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In the 1960s, there was no shortage of young visionaries with revolutionary architectural schemes. The difference between Moshe Safdie, FAIA, and almost everyone else was that his undergraduate thesis at McGill University in Montreal, which called for a radical hybrid of the suburban single-family home and the urban apartment building, actually got built. His plan involved stacking prefabricated concrete modules in dense, irregular geometric piles; he was thinking Italian hill town, but the end result more closely resembled the Taos Pueblo. Safdie’s Habitat 67 was one of the highlights of Expo ’67 in Montreal, which itself was a showcase of that era at its most utopian. (The U.S. pavilion, for instance, was a 20-story-tall geodesic dome by Buckminster Fuller.)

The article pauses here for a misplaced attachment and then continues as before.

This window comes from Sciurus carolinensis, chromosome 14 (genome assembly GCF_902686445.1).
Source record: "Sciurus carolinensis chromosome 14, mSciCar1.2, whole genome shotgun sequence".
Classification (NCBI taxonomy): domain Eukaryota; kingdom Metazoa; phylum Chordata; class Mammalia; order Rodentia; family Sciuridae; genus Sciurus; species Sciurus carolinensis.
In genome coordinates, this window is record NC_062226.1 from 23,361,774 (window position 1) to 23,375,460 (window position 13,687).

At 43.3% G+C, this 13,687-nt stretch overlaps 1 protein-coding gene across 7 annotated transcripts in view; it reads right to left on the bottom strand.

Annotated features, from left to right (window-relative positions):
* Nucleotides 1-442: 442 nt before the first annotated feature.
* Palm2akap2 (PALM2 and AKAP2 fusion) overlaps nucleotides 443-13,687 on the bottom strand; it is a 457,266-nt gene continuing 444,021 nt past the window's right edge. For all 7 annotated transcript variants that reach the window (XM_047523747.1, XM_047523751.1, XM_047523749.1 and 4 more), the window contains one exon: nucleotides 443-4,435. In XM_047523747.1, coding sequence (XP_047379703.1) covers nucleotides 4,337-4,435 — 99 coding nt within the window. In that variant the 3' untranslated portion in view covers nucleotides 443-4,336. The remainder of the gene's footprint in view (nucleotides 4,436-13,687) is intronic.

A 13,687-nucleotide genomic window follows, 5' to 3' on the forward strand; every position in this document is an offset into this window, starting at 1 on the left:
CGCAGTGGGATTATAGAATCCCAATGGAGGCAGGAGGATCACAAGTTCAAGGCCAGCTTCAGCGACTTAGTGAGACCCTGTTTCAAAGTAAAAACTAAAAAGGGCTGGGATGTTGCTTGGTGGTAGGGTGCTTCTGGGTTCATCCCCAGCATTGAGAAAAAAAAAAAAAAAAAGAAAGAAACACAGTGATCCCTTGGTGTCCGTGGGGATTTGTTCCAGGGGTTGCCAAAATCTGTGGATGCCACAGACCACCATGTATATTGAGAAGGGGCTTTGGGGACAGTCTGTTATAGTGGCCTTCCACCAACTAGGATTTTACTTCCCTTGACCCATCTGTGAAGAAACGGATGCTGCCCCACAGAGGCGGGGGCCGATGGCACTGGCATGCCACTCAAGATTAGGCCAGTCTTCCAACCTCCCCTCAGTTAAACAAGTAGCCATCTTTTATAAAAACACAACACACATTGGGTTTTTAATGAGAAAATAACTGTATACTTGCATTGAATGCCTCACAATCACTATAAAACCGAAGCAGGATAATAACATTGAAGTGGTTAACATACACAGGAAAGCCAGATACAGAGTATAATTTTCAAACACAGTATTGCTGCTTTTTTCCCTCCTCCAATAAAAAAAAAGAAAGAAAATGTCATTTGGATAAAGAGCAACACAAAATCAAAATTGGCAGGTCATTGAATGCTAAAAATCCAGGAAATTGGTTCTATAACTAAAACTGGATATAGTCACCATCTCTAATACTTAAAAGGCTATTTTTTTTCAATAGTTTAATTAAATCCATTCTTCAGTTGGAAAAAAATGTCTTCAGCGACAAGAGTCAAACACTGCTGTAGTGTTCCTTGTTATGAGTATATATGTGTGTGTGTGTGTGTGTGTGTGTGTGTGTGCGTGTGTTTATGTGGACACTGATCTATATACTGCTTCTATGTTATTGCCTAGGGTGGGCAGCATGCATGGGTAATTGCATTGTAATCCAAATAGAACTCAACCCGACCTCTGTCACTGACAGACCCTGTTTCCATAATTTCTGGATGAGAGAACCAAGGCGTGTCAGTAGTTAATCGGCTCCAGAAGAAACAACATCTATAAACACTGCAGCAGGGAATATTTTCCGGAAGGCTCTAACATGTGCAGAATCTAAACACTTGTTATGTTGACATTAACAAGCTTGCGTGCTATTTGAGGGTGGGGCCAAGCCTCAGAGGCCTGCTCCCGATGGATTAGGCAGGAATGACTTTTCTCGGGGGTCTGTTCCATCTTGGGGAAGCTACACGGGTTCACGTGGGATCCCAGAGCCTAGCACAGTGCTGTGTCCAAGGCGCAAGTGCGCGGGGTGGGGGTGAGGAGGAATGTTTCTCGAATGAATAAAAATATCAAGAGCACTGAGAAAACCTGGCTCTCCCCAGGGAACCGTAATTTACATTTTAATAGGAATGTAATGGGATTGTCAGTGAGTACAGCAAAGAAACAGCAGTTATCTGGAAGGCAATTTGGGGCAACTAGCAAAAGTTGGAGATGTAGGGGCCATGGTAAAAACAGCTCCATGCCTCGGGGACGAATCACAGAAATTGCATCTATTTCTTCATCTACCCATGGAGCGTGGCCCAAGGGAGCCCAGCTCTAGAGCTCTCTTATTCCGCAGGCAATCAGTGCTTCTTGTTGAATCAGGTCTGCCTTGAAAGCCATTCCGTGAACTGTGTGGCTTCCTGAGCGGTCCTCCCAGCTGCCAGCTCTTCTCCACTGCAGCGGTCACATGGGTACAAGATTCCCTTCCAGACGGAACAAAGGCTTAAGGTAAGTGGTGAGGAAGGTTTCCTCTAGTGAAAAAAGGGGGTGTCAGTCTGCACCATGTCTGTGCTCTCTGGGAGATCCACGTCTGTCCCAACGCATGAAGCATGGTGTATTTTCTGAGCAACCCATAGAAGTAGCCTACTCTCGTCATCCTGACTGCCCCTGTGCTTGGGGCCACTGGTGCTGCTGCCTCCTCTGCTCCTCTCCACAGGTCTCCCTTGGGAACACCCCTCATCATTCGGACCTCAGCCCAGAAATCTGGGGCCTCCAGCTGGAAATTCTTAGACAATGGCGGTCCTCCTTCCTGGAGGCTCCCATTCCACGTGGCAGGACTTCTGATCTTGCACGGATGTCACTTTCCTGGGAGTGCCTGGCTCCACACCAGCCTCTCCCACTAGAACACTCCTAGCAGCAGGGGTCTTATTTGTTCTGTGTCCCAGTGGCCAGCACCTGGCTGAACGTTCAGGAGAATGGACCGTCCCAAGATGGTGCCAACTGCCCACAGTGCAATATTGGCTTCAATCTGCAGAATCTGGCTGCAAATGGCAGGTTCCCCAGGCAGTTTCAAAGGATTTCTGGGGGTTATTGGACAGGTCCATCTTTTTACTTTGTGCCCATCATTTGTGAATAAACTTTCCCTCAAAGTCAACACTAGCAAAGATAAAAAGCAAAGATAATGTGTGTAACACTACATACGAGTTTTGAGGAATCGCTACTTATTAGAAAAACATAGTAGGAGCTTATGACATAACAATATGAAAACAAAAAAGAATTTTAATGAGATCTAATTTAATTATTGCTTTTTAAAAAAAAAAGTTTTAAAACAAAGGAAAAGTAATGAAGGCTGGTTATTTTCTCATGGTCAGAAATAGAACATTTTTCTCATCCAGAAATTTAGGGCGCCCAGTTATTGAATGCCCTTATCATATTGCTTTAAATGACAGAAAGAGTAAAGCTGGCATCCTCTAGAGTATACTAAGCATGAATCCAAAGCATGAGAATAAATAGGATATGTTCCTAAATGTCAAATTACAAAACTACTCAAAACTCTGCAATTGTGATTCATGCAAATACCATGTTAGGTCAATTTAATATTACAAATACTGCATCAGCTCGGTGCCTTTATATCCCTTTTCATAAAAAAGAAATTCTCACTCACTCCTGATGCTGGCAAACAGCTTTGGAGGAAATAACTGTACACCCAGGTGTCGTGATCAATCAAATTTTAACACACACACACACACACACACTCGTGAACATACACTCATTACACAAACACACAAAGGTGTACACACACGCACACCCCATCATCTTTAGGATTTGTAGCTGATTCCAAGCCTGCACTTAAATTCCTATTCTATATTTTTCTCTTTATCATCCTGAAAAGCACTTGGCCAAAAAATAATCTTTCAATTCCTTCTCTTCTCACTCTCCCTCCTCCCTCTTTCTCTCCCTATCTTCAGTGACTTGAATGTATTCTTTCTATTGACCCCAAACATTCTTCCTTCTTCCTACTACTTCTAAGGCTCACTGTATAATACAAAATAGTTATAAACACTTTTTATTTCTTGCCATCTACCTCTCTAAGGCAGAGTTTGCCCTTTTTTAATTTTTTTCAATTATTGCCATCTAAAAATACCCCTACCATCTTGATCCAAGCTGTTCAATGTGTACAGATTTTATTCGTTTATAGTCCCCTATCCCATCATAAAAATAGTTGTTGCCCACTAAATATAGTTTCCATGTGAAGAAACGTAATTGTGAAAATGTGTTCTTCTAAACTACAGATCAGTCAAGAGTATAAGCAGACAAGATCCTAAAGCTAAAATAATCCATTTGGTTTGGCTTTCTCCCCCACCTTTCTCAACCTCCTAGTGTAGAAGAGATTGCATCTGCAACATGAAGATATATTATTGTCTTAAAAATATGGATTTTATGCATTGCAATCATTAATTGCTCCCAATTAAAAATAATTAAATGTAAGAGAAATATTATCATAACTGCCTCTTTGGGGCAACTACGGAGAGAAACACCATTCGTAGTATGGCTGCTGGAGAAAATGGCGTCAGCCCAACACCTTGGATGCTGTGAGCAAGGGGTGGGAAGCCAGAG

Safdie, who was 29 at the time, achieved more fame for his first built project—designated a heritage site by the Quebec government in 2009—than most architects ever achieve. Conspicuously inventive, formally and structurally, with an ambitious social mission, Habitat was a harbinger of the projects Safdie would design in the succeeding decades, a body of work that earned him the AIA’s Gold Medal this year. […]